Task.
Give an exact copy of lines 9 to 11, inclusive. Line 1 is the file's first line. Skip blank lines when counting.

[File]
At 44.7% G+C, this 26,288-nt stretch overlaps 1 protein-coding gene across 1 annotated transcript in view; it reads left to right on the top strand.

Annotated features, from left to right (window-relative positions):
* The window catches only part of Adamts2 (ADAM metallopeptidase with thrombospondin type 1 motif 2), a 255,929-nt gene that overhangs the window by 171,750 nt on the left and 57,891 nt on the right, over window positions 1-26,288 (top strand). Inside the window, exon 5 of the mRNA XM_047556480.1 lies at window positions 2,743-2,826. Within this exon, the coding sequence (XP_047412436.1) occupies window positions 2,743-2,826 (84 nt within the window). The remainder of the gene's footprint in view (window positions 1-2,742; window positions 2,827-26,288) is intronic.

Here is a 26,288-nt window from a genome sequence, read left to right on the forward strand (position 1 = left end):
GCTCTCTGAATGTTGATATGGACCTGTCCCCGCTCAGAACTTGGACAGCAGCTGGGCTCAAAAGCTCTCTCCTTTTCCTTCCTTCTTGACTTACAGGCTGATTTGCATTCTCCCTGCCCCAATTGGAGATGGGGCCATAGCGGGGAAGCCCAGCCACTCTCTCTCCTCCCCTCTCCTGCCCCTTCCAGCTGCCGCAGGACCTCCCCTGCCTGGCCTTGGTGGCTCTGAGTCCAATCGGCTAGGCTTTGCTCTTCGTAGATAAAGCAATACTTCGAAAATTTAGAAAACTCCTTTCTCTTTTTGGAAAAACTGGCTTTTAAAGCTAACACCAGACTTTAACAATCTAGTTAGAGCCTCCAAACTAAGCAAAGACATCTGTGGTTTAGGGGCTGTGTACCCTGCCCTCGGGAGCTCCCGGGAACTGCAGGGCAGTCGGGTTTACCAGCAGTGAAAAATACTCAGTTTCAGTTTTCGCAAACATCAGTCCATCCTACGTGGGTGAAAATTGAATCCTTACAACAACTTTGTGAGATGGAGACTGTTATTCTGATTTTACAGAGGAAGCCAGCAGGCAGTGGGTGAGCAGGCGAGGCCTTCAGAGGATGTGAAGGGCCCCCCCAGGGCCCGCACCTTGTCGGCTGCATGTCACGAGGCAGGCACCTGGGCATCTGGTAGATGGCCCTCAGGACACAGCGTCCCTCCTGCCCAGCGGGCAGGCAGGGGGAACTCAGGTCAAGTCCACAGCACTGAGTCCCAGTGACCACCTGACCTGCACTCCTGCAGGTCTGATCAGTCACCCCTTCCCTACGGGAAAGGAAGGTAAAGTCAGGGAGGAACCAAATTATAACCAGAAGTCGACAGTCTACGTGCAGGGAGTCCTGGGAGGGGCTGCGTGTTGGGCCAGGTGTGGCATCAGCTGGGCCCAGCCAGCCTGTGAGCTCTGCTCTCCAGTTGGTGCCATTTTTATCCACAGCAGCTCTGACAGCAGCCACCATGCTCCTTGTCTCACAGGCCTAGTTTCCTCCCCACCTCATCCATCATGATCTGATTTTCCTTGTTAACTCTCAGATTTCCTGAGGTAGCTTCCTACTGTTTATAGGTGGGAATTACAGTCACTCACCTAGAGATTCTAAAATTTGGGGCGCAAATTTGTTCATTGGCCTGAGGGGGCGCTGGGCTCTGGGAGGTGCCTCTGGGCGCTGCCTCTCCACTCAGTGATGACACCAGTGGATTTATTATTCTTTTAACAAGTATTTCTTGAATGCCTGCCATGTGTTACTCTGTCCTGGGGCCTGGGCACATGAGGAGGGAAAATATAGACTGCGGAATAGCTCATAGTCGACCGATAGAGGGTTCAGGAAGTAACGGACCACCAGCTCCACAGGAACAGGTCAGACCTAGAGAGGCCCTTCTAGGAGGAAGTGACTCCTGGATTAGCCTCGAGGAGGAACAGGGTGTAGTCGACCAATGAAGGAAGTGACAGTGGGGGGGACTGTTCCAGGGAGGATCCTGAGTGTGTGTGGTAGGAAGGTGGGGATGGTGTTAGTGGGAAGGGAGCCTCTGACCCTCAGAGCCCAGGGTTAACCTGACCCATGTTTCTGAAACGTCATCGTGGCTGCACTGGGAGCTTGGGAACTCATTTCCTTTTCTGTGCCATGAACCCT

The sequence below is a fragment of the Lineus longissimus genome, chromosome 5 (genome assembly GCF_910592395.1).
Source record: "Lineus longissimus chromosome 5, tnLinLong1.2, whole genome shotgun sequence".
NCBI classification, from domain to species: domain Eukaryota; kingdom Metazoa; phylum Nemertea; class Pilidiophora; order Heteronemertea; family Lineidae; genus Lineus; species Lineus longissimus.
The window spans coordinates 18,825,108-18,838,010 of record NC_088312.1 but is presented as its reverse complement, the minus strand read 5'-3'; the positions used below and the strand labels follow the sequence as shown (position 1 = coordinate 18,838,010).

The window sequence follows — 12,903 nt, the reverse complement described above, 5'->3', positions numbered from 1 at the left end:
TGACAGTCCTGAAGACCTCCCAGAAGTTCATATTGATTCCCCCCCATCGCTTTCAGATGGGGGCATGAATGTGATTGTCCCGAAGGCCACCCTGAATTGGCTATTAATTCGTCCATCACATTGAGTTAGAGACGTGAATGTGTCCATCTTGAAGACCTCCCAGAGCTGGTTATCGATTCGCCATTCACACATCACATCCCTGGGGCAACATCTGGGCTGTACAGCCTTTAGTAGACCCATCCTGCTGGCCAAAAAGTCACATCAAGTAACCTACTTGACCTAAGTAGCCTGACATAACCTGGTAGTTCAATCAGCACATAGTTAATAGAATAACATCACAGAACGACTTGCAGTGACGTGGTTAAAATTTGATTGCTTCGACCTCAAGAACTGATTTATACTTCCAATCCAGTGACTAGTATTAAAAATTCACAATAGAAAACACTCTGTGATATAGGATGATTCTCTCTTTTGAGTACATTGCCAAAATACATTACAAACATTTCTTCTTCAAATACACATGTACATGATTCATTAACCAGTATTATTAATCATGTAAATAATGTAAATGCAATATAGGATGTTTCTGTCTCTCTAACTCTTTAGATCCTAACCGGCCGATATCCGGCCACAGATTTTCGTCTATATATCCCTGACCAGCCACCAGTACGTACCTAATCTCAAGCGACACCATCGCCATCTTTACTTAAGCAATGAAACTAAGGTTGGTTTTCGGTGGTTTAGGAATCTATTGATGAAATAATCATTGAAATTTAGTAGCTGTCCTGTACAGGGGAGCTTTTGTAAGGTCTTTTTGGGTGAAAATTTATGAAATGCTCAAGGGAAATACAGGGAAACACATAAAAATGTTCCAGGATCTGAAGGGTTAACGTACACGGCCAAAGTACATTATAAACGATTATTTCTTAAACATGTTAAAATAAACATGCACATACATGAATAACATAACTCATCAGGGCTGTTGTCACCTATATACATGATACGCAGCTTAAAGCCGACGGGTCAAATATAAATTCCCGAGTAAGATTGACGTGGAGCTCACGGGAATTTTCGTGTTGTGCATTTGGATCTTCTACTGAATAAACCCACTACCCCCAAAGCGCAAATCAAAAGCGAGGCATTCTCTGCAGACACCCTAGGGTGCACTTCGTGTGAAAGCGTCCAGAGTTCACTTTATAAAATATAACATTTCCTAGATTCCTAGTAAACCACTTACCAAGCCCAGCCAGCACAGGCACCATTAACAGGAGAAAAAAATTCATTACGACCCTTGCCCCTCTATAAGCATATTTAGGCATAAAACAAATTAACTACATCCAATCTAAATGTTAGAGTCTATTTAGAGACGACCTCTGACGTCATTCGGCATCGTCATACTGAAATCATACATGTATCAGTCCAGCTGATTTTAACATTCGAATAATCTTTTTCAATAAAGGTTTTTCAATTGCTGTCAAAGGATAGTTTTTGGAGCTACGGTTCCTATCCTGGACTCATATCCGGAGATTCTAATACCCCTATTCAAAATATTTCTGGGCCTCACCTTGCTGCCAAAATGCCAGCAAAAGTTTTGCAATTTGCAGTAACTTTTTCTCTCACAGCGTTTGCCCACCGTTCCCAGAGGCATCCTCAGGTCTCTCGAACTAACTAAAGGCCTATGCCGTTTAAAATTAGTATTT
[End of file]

The window spans coordinates 18,825,108-18,838,010 of record NC_088312.1 but is presented as its reverse complement, the minus strand read 5'-3'; the positions used below and the strand labels follow the sequence as shown (position 1 = coordinate 18,838,010).

The window sequence follows — 12,903 nt, the reverse complement described above, 5'->3', positions numbered from 1 at the left end:
TGACAGTCCTGAAGACCTCCCAGAAGTTCATATTGATTCCCCCCCATCGCTTTCAGATGGGGGCATGAATGTGATTGTCCCGAAGGCCACCCTGAATTGGCTATTAATTCGTCCATCACATTGAGTTAGAGACGTGAATGTGTCCATCTTGAAGACCTCCCAGAGCTGGTTATCGATTCGCCATTCACACATCACATCCCTGGGGCAACATCTGGGCTGTACAGCCTTTAGTAGACCCATCCTGCTGGCCAAAAAGTCACATCAAGTAACCTACTTGACCTAAGTAGCCTGACATAACCTGGTAGTTCAATCAGCACATAGTTAATAGAATAACATCACAGAACGACTTGCAGTGACGTGGTTAAAATTTGATTGCTTCGACCTCAAGAACTGATTTATACTTCCAATCCAGTGACTAGTATTAAAAATTCACAATAGAAAACACTCTGTGATATAGGATGATTCTCTCTTTTGAGTACATTGCCAAAATACATTACAAACATTTCTTCTTCAAATACACATGTACATGATTCATTAACCAGTATTATTAATCATGTAAATAATGTAAATGCAATATAGGATGTTTCTGTCTCTCTAACTCTTTAGATCCTAACCGGCCGATATCCGGCCACAGATTTTCGTCTATATATCCCTGACCAGCCACCAGTACGTACCTAATCTCAAGCGACACCATCGCCATCTTTACTTAAGCAATGAAACTAAGGTTGGTTTTCGGTGGTTTAGGAATCTATTGATGAAATAATCATTGAAATTTAGTAGCTGTCCTGTACAGGGGAGCTTTTGTAAGGTCTTTTTGGGTGAAAATTTATGAAATGCTCAAGGGAAATACAGGGAAACACATAAAAATGTTCCAGGATCTGAAGGGTTAACGTACACGGCCAAAGTACATTATAAACGATTATTTCTTAAACATGTTAAAATAAACATGCACATACATGAATAACATAACTCATCAGGGCTGTTGTCACCTATATACATGATACGCAGCTTAAAGCCGACGGGTCAAATATAAATTCCCGAGTAAGATTGACGTGGAGCTCACGGGAATTTTCGTGTTGTGCATTTGGATCTTCTACTGAATAAACCCACTACCCCCAAAGCGCAAATCAAAAGCGAGGCATTCTCTGCAGACACCCTAGGGTGCACTTCGTGTGAAAGCGTCCAGAGTTCACTTTATAAAATATAACATTTCCTAGATTCCTAGTAAACCACTTACCAAGCCCAGCCAGCACAGGCACCATTAACAGGAGAAAAAAATTCATTACGACCCTTGCCCCTCTATAAGCATATTTAGGCATAAAACAAATTAACTACATCCAATCTAAATGTTAGAGTCTATTTAGAGACGACCTCTGACGTCATTCGGCATCGTCATACTGAAATCATACATGTATCAGTCCAGCTGATTTTAACATTCGAATAATCTTTTTCAATAAAGGTTTTTCAATTGCTGTCAAAGGATAGTTTTTGGAGCTACGGTTCCTATCCTGGACTCATATCCGGAGATTCTAATACCCCTATTCAAAATATTTCTGGGCCTCACCTTGCTGCCAAAATGCCAGCAAAAGTTTTGCAATTTGCAGTAACTTTTTCTCTCACAGCGTTTGCCCACCGTTCCCAGAGGCATCCTCAGGTCTCTCGAACTAACTAAAGGCCTATGCCGTTTAAAATTAGTATTT